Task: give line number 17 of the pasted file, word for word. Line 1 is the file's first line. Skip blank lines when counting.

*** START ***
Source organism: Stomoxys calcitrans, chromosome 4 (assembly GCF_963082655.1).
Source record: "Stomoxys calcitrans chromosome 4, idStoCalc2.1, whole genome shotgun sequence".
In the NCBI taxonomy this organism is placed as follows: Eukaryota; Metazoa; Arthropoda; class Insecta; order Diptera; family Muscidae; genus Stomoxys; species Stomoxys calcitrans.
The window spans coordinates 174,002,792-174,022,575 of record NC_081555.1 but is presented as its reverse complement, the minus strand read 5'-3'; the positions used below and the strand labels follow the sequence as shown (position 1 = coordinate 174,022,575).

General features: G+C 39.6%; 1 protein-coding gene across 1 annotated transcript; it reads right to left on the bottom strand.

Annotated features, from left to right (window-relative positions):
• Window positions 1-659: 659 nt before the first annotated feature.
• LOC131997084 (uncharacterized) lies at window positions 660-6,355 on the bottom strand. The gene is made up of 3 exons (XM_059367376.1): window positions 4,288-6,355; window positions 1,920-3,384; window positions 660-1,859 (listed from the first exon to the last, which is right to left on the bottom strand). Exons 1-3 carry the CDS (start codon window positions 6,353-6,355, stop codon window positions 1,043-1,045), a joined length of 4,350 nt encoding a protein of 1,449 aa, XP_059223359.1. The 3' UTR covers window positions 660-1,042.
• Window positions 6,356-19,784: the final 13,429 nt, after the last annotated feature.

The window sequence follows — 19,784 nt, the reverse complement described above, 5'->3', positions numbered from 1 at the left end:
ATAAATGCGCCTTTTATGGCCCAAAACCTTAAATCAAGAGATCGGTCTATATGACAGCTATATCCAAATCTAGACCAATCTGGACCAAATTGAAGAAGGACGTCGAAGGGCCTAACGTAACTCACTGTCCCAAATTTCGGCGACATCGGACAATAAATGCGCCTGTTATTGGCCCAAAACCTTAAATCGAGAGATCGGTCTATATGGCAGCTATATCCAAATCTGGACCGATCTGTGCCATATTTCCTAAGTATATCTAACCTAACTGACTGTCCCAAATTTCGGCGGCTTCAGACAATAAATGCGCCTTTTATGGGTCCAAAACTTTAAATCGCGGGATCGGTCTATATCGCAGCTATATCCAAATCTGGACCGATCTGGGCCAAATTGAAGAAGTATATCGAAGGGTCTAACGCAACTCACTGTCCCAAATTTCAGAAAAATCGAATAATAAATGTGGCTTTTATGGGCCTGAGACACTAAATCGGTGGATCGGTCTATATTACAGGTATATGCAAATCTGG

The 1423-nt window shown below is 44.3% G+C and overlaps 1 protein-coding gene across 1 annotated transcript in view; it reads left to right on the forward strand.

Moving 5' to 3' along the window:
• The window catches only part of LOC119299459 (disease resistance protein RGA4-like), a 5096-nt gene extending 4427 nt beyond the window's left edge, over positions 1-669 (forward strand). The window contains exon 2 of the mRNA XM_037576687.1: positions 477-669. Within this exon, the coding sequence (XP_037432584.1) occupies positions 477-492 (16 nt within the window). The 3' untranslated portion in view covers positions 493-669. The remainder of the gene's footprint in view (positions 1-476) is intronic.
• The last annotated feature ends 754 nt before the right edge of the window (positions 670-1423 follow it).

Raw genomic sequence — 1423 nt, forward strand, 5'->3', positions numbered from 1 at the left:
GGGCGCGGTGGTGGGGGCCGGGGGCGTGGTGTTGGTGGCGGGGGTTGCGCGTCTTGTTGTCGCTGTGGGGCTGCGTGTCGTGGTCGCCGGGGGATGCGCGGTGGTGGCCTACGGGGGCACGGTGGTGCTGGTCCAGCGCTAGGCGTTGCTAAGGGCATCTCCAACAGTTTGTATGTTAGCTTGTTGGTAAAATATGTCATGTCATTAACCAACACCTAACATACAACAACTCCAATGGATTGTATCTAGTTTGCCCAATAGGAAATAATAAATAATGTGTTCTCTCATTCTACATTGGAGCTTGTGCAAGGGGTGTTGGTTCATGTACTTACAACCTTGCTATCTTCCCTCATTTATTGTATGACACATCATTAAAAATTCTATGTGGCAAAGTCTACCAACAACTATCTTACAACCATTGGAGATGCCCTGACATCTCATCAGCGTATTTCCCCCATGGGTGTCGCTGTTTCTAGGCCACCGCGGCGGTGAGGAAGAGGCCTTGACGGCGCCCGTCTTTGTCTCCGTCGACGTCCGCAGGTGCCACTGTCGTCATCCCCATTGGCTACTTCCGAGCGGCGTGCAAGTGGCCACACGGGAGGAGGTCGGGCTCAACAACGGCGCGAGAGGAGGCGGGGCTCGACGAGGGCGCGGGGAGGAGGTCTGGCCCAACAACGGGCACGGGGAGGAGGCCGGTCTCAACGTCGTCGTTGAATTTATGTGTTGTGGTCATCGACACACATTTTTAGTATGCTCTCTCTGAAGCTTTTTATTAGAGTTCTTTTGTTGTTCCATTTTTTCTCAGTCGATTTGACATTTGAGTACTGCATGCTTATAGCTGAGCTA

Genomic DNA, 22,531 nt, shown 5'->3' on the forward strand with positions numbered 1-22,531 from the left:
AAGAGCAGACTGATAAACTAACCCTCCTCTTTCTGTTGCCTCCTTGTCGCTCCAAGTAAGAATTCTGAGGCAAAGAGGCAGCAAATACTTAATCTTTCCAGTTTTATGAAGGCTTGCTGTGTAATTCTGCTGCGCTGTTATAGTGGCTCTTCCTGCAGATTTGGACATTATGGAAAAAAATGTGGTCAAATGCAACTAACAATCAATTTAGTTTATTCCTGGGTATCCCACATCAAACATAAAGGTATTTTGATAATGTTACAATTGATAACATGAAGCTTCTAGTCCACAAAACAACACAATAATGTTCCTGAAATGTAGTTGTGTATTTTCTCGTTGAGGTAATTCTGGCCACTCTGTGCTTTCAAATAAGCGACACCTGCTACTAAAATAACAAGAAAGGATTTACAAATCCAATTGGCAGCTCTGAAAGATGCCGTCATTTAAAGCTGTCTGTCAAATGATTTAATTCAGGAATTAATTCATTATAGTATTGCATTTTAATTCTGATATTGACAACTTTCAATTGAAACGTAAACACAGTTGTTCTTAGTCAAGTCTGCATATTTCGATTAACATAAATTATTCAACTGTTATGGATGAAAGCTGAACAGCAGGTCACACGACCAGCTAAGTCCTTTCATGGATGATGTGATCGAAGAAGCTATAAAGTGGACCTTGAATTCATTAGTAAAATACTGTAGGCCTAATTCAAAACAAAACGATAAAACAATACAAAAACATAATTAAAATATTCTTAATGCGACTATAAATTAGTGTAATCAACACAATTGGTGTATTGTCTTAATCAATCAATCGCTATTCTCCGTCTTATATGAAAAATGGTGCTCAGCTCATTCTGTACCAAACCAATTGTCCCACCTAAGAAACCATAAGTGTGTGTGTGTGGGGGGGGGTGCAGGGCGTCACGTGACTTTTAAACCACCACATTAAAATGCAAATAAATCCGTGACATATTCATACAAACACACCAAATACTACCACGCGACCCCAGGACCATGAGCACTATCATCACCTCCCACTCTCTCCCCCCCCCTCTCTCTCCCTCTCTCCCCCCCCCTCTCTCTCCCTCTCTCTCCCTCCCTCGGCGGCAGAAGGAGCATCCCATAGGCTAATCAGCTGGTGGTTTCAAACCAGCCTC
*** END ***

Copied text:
GGGCGCGGTGGTGGGGGCCGGGGGCGTGGTGTTGGTGGCGGGGGTTGCGCGTCTTGTTGTCGCTGTGGGGCTGCGTGTCGTGGTCGCCGGGGGATGCGCGGTGGTGGCCTACGGGGGCACGGTGGTGCTGGTCCAGCGCTAGGCGTTGCTAAGGGCATCTCCAACAGTTTGTATGTTAGCTTGTTGGTAAAATATGTCATGTCATTAACCAACACCTAACATACAACAACTCCAATGGATTGTATCTAGTTTGCCCAATAGGAAATAATAAATAATGTGTTCTCTCATTCTACATTGGAGCTTGTGCAAGGGGTGTTGGTTCATGTACTTACAACCTTGCTATCTTCCCTCATTTATTGTATGACACATCATTAAAAATTCTATGTGGCAAAGTCTACCAACAACTATCTTACAACCATTGGAGATGCCCTGACATCTCATCAGCGTATTTCCCCCATGGGTGTCGCTGTTTCTAGGCCACCGCGGCGGTGAGGAAGAGGCCTTGACGGCGCCCGTCTTTGTCTCCGTCGACGTCCGCAGGTGCCACTGTCGTCATCCCCATTGGCTACTTCCGAGCGGCGTGCAAGTGGCCACACGGGAGGAGGTCGGGCTCAACAACGGCGCGAGAGGAGGCGGGGCTCGACGAGGGCGCGGGGAGGAGGTCTGGCCCAACAACGGGCACGGGGAGGAGGCCGGTCTCAACGTCGTCGTTGAATTTATGTGTTGTGGTCATCGACACACATTTTTAGTATGCTCTCTCTGAAGCTTTTTATTAGAGTTCTTTTGTTGTTCCATTTTTTCTCAGTCGATTTGACATTTGAGTACTGCATGCTTATAGCTGAGCTA